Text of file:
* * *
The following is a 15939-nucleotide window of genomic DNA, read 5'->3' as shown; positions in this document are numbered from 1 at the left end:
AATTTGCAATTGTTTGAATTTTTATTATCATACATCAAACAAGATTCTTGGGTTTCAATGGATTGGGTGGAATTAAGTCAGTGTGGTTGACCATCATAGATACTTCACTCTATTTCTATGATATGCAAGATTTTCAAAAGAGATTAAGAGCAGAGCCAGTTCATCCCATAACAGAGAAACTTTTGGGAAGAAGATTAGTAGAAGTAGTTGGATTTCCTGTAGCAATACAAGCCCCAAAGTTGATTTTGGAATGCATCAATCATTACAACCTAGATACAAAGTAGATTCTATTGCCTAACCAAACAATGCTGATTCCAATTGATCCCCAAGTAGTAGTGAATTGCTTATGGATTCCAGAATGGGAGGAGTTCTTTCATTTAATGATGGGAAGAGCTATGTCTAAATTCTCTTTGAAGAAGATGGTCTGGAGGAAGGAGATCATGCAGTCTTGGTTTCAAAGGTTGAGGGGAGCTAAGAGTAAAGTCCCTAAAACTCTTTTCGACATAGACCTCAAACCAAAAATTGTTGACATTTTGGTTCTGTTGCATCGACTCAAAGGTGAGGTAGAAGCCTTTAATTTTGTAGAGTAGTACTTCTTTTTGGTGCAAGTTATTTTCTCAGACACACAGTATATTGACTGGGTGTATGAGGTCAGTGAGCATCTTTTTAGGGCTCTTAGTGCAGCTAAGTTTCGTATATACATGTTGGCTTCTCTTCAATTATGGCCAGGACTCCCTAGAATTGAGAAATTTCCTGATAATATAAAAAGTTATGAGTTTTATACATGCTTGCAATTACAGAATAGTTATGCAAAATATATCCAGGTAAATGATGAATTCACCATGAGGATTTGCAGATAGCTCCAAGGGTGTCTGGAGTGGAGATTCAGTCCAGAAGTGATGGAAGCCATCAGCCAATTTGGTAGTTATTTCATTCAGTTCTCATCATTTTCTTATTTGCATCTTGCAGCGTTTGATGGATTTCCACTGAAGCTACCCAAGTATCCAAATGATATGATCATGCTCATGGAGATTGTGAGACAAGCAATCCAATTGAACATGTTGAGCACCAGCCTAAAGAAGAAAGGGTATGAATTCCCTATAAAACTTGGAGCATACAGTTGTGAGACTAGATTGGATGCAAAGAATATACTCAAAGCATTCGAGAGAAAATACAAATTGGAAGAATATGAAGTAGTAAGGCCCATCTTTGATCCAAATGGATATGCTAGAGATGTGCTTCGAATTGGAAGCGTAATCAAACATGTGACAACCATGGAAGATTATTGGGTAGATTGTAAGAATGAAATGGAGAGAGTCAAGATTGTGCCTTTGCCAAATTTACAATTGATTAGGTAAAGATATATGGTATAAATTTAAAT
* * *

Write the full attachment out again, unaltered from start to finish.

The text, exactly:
The following is a 15939-nucleotide window of genomic DNA, read 5'->3' as shown; positions in this document are numbered from 1 at the left end:
AATTTGCAATTGTTTGAATTTTTATTATCATACATCAAACAAGATTCTTGGGTTTCAATGGATTGGGTGGAATTAAGTCAGTGTGGTTGACCATCATAGATACTTCACTCTATTTCTATGATATGCAAGATTTTCAAAAGAGATTAAGAGCAGAGCCAGTTCATCCCATAACAGAGAAACTTTTGGGAAGAAGATTAGTAGAAGTAGTTGGATTTCCTGTAGCAATACAAGCCCCAAAGTTGATTTTGGAATGCATCAATCATTACAACCTAGATACAAAGTAGATTCTATTGCCTAACCAAACAATGCTGATTCCAATTGATCCCCAAGTAGTAGTGAATTGCTTATGGATTCCAGAATGGGAGGAGTTCTTTCATTTAATGATGGGAAGAGCTATGTCTAAATTCTCTTTGAAGAAGATGGTCTGGAGGAAGGAGATCATGCAGTCTTGGTTTCAAAGGTTGAGGGGAGCTAAGAGTAAAGTCCCTAAAACTCTTTTCGACATAGACCTCAAACCAAAAATTGTTGACATTTTGGTTCTGTTGCATCGACTCAAAGGTGAGGTAGAAGCCTTTAATTTTGTAGAGTAGTACTTCTTTTTGGTGCAAGTTATTTTCTCAGACACACAGTATATTGACTGGGTGTATGAGGTCAGTGAGCATCTTTTTAGGGCTCTTAGTGCAGCTAAGTTTCGTATATACATGTTGGCTTCTCTTCAATTATGGCCAGGACTCCCTAGAATTGAGAAATTTCCTGATAATATAAAAAGTTATGAGTTTTATACATGCTTGCAATTACAGAATAGTTATGCAAAATATATCCAGGTAAATGATGAATTCACCATGAGGATTTGCAGATAGCTCCAAGGGTGTCTGGAGTGGAGATTCAGTCCAGAAGTGATGGAAGCCATCAGCCAATTTGGTAGTTATTTCATTCAGTTCTCATCATTTTCTTATTTGCATCTTGCAGCGTTTGATGGATTTCCACTGAAGCTACCCAAGTATCCAAATGATATGATCATGCTCATGGAGATTGTGAGACAAGCAATCCAATTGAACATGTTGAGCACCAGCCTAAAGAAGAAAGGGTATGAATTCCCTATAAAACTTGGAGCATACAGTTGTGAGACTAGATTGGATGCAAAGAATATACTCAAAGCATTCGAGAGAAAATACAAATTGGAAGAATATGAAGTAGTAAGGCCCATCTTTGATCCAAATGGATATGCTAGAGATGTGCTTCGAATTGGAAGCGTAATCAAACATGTGACAACCATGGAAGATTATTGGGTAGATTGTAAGAATGAAATGGAGAGAGTCAAGATTGTGCCTTTGCCAAATTTACAATTGATTAGGTAAAGATATATGGTATAAATTTAAAT